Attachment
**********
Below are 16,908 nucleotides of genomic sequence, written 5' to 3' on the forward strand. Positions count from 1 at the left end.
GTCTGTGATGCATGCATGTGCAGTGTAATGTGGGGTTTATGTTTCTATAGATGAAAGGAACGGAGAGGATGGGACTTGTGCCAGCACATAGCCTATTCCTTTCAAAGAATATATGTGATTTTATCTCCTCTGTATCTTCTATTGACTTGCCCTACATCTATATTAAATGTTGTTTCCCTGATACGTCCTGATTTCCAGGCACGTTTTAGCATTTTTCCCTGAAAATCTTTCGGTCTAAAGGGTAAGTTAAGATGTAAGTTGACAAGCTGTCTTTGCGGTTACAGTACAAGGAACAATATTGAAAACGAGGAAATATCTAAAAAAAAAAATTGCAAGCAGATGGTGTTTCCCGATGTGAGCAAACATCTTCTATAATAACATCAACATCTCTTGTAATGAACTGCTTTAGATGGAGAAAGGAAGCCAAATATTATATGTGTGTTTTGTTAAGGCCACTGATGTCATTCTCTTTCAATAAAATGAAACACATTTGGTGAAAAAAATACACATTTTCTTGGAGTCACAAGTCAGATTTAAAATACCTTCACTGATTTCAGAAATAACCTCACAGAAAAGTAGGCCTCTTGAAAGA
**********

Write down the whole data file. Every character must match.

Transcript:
Below are 16,908 nucleotides of genomic sequence, written 5' to 3' on the forward strand. Positions count from 1 at the left end.
GTCTGTGATGCATGCATGTGCAGTGTAATGTGGGGTTTATGTTTCTATAGATGAAAGGAACGGAGAGGATGGGACTTGTGCCAGCACATAGCCTATTCCTTTCAAAGAATATATGTGATTTTATCTCCTCTGTATCTTCTATTGACTTGCCCTACATCTATATTAAATGTTGTTTCCCTGATACGTCCTGATTTCCAGGCACGTTTTAGCATTTTTCCCTGAAAATCTTTCGGTCTAAAGGGTAAGTTAAGATGTAAGTTGACAAGCTGTCTTTGCGGTTACAGTACAAGGAACAATATTGAAAACGAGGAAATATCTAAAAAAAAAAATTGCAAGCAGATGGTGTTTCCCGATGTGAGCAAACATCTTCTATAATAACATCAACATCTCTTGTAATGAACTGCTTTAGATGGAGAAAGGAAGCCAAATATTATATGTGTGTTTTGTTAAGGCCACTGATGTCATTCTCTTTCAATAAAATGAAACACATTTGGTGAAAAAAATACACATTTTCTTGGAGTCACAAGTCAGATTTAAAATACCTTCACTGATTTCAGAAATAACCTCACAGAAAAGTAGGCCTCTTGAAAGA